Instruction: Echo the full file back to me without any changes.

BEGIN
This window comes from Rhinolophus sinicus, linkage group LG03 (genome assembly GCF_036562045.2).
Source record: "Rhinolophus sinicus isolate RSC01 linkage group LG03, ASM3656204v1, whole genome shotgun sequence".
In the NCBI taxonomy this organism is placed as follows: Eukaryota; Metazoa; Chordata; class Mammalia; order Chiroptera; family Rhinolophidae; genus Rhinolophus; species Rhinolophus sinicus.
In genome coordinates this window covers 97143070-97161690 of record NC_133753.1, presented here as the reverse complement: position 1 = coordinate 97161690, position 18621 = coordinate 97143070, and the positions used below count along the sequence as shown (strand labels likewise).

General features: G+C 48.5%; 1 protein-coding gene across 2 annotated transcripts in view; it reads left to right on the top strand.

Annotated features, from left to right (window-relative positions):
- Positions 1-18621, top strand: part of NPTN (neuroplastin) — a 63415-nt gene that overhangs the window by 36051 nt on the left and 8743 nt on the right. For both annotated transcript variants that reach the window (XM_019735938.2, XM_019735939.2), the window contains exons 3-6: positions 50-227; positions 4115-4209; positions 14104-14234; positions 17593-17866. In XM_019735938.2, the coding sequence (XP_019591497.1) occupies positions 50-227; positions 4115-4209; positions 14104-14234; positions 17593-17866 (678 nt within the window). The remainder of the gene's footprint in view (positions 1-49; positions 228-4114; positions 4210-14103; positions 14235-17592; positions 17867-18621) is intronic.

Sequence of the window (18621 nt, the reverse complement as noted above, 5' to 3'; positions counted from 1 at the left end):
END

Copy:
This window comes from Rhinolophus sinicus, linkage group LG03 (genome assembly GCF_036562045.2).
Source record: "Rhinolophus sinicus isolate RSC01 linkage group LG03, ASM3656204v1, whole genome shotgun sequence".
In the NCBI taxonomy this organism is placed as follows: Eukaryota; Metazoa; Chordata; class Mammalia; order Chiroptera; family Rhinolophidae; genus Rhinolophus; species Rhinolophus sinicus.
In genome coordinates this window covers 97143070-97161690 of record NC_133753.1, presented here as the reverse complement: position 1 = coordinate 97161690, position 18621 = coordinate 97143070, and the positions used below count along the sequence as shown (strand labels likewise).

General features: G+C 48.5%; 1 protein-coding gene across 2 annotated transcripts in view; it reads left to right on the top strand.

Annotated features, from left to right (window-relative positions):
- Positions 1-18621, top strand: part of NPTN (neuroplastin) — a 63415-nt gene that overhangs the window by 36051 nt on the left and 8743 nt on the right. For both annotated transcript variants that reach the window (XM_019735938.2, XM_019735939.2), the window contains exons 3-6: positions 50-227; positions 4115-4209; positions 14104-14234; positions 17593-17866. In XM_019735938.2, the coding sequence (XP_019591497.1) occupies positions 50-227; positions 4115-4209; positions 14104-14234; positions 17593-17866 (678 nt within the window). The remainder of the gene's footprint in view (positions 1-49; positions 228-4114; positions 4210-14103; positions 14235-17592; positions 17867-18621) is intronic.

Sequence of the window (18621 nt, the reverse complement as noted above, 5' to 3'; positions counted from 1 at the left end):